This autoethnography recounts the process of developing my own agency out of a borderland lifeworld formed in multiple geographic sites. I use self-reflection and research to make explicit a functional inbetween space where I belong. Through Gloria Anzaldúa’s work, literature from border and cultural studies, identity formation and my own qualitative research, I analyze the complexities of this space.
The narratives presented illustrate a spectrum of belonging and of alienation, unpredictable and frequent mobility, and unrecognized loss. I crossed the border from the U.S. to Mexico daily to attend first grade. I learned differing cultural rules and developed tolerance for ambiguity. In Mexico City at nine, I fluctuated between being Mexican and an expat. At thirteen, nearly a Mexican teen, I moved to the U.S. After two years, I added a rural, Midwestern, US identity before returning to my birthplace in urban California.
As an adult, reflexive action resulted in a sudden awareness of an encompassing image: an internal convivial borderland ambiance around and between my distinct cultural identities. This holistic redefinition gave open access to my border person identity and mindset. It made available rich and ample resources for bridging political, social, organizational and individual boundaries in all aspects of my life.
My story and its analysis offer an alternative to categorical identity norms with a single belonging place. Sharing these possibilities contributes to understanding the knowledge base, abilities and skills available to border people and those with multipart cultural identities whose numbers are increasing in a globalized world.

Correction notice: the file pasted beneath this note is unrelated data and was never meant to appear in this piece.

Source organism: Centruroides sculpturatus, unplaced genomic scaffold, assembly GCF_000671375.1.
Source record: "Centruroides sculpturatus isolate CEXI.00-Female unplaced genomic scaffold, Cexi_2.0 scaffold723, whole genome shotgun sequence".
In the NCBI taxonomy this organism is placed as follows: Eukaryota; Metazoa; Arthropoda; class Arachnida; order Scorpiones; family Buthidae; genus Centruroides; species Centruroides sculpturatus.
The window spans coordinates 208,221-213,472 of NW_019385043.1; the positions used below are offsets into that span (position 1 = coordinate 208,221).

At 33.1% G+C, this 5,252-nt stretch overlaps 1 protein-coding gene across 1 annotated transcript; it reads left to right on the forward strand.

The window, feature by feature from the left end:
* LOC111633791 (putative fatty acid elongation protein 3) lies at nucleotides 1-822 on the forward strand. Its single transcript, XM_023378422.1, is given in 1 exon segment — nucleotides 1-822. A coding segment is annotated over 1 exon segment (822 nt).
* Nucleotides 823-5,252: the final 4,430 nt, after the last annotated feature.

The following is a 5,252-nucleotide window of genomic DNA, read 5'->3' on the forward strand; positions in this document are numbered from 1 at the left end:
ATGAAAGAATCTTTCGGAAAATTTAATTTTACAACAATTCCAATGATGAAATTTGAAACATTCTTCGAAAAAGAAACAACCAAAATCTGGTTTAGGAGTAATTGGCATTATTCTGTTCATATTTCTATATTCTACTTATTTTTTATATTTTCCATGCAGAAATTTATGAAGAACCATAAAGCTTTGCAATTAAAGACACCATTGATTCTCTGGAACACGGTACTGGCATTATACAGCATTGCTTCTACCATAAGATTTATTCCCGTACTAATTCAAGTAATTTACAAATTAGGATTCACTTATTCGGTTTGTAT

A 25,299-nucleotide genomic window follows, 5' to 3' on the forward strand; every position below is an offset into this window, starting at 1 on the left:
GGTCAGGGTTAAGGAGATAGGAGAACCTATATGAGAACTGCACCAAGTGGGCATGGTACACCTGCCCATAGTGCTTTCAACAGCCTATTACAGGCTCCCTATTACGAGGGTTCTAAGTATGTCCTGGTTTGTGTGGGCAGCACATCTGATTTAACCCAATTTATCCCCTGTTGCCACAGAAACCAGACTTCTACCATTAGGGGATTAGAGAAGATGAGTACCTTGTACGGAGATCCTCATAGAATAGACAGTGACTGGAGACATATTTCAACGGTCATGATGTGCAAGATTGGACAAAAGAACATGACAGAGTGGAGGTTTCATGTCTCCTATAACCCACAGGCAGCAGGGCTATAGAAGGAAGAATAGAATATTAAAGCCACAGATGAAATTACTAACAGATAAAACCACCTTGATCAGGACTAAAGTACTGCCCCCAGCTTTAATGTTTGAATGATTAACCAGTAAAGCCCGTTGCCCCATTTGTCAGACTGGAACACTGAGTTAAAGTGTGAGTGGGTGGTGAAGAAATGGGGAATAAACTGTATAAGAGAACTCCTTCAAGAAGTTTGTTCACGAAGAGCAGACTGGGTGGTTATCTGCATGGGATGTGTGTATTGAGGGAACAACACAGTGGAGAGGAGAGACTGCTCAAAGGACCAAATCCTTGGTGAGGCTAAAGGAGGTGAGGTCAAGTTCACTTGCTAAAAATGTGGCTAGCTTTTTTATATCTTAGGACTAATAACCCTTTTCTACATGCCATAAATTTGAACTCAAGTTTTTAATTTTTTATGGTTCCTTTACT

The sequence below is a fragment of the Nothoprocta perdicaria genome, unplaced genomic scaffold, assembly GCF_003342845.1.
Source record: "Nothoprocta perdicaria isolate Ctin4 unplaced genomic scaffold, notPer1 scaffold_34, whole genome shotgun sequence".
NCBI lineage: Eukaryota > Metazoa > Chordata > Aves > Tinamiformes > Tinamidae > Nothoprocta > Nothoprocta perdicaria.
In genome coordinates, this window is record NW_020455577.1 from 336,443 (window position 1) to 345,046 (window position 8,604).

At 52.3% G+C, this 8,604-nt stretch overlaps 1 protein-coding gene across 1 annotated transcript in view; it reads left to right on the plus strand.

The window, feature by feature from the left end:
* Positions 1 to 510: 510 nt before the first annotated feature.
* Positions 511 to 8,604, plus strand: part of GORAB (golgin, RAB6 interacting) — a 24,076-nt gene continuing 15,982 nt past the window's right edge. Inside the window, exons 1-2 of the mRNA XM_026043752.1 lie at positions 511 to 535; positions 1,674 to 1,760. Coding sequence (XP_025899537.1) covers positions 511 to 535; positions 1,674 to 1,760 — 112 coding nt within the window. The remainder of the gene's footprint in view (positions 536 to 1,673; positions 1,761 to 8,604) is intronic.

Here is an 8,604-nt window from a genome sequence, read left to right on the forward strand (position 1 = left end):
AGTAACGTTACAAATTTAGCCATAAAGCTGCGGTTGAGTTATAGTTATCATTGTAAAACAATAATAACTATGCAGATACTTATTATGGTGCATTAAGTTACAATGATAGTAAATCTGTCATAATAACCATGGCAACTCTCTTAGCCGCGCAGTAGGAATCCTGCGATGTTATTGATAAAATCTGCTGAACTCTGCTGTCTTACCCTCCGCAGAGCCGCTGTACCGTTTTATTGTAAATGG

This article was presented at the The Fourth Asian Conference on Cultural Studies in Osaka, Japan May 31, 2014
- Conference Theme: Borderlands of Becoming, Belonging and Sharing
Local, national and global cultures have been transformed by an intensification of human migration, mobility and multi-culture with multiple and complex claims of home, identity and belonging. Gloria Anzaldua’s idea of the borderland has become a critical conceptual rubric used by cultural researchers as a way of understanding, explaining and articulating the in-determined, vague, ambiguous nature of everyday life and the cultural politics of border-knowledge, border crossings, transgression, living in-between and multiple belongings. Borderlands is also about a social space where people of diverse backgrounds and identities meet and share a space in which the politics of co-presence and co-existence are experienced and enacted in mundane ways. This conference, which focuses on the borderlands of becoming, belonging and sharing, is therefore about examining how the culture of everyday life is regulated and contested across diverse political, economic and social contexts, and whether and how it creates spaces of belonging with others.
The aim of this conference theme is to open up discussion, critical reflection and analysis about emerging social, political and cultural identities that are formed at the intersection of multiple and multi-sited belongings and their expression and about the possibility of making them shared across differences.
The article is published in the The IAFOR Academic Review | Volume 1 | Issue 4